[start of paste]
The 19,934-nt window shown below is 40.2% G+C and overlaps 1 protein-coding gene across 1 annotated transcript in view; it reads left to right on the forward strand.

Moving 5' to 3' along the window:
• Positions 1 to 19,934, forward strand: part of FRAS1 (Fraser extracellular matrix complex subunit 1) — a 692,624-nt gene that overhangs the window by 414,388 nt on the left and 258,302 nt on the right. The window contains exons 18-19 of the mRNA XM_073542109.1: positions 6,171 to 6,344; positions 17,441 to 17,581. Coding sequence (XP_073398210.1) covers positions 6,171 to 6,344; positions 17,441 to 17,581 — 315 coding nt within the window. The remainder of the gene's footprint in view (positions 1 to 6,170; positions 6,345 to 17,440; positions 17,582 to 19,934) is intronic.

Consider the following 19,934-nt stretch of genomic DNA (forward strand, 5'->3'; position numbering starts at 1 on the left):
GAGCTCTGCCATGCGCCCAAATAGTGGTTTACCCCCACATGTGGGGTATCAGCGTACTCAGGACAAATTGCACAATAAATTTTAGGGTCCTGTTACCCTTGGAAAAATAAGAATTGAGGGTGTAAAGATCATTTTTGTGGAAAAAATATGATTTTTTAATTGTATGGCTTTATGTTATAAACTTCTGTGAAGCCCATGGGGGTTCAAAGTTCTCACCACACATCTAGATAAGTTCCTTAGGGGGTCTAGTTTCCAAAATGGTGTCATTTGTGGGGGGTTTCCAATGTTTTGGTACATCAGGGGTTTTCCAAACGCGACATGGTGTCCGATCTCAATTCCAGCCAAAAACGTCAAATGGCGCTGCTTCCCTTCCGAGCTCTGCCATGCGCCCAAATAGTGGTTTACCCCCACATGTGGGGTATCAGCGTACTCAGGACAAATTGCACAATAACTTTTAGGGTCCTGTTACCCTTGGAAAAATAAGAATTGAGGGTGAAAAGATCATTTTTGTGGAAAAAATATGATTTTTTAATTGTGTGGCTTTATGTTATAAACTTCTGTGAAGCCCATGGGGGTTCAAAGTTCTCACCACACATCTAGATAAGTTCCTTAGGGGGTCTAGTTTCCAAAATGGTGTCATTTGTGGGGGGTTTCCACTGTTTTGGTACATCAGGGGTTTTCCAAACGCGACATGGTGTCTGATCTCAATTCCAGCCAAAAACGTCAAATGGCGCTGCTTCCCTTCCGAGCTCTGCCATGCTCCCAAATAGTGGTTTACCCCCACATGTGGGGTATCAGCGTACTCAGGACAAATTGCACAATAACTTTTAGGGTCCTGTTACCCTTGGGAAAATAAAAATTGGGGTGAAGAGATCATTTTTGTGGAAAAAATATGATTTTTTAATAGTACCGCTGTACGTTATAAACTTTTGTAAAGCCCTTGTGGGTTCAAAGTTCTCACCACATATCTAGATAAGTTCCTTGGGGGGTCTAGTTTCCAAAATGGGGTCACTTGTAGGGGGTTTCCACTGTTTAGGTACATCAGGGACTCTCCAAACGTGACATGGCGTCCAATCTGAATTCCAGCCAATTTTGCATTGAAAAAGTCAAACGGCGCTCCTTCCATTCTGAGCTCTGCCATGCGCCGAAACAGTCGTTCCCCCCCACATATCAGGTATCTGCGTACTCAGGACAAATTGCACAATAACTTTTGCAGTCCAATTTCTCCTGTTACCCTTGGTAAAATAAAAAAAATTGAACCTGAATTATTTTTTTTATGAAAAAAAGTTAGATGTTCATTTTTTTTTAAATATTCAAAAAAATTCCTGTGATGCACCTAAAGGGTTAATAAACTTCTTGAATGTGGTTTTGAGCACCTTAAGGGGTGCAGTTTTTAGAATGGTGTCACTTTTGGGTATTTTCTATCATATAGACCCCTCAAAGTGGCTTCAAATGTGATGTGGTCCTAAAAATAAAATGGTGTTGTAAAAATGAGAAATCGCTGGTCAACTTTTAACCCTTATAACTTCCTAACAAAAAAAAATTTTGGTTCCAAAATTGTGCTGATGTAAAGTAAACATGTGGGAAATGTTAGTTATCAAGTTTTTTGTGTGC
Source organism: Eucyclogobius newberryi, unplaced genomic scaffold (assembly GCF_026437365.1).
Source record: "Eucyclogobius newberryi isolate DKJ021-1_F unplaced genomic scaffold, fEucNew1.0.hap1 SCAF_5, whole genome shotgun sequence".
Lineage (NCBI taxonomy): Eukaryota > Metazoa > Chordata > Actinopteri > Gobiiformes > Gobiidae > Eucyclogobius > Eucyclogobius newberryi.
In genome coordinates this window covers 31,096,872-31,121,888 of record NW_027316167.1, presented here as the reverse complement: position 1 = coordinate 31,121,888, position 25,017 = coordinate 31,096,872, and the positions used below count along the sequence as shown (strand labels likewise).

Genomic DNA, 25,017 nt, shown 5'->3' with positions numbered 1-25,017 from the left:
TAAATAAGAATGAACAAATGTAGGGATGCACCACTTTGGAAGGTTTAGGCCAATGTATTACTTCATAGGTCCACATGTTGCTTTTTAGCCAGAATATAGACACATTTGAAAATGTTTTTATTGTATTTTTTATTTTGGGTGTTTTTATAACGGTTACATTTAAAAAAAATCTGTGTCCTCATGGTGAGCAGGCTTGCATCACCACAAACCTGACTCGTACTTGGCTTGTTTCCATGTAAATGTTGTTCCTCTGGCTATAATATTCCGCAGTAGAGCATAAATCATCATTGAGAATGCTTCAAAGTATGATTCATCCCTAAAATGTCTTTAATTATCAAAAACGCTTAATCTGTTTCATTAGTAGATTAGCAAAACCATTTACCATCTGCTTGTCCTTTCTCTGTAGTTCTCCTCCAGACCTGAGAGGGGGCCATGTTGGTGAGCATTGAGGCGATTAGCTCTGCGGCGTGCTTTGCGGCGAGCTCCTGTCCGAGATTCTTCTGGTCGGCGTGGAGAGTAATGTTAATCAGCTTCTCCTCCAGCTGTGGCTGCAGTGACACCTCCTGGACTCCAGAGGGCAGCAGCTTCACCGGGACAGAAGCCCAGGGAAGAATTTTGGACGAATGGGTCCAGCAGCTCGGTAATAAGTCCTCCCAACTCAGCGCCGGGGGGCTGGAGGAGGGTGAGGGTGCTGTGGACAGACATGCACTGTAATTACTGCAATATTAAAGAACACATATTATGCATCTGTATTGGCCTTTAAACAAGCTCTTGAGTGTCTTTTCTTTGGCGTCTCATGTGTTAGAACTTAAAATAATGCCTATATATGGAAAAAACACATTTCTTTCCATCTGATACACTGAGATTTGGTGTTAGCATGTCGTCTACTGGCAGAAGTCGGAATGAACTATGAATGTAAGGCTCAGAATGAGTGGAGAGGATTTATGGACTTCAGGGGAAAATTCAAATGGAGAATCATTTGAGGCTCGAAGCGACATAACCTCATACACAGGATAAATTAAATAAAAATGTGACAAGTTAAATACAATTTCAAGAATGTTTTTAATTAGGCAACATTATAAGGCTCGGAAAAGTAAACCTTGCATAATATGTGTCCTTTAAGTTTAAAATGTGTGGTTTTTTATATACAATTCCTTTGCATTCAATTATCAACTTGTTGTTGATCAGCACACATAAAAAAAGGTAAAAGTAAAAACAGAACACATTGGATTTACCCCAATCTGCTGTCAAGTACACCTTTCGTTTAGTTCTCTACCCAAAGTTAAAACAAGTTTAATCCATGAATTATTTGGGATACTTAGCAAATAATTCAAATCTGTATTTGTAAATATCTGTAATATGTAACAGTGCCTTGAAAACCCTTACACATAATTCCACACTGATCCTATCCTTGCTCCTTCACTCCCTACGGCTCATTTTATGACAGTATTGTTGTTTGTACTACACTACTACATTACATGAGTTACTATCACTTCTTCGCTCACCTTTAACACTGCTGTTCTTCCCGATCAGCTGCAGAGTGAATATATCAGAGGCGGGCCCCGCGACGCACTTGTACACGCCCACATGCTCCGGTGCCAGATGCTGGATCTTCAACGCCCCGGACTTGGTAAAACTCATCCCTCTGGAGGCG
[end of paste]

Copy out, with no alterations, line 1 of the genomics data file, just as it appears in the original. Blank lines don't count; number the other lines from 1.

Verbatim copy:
The 19,934-nt window shown below is 40.2% G+C and overlaps 1 protein-coding gene across 1 annotated transcript in view; it reads left to right on the forward strand.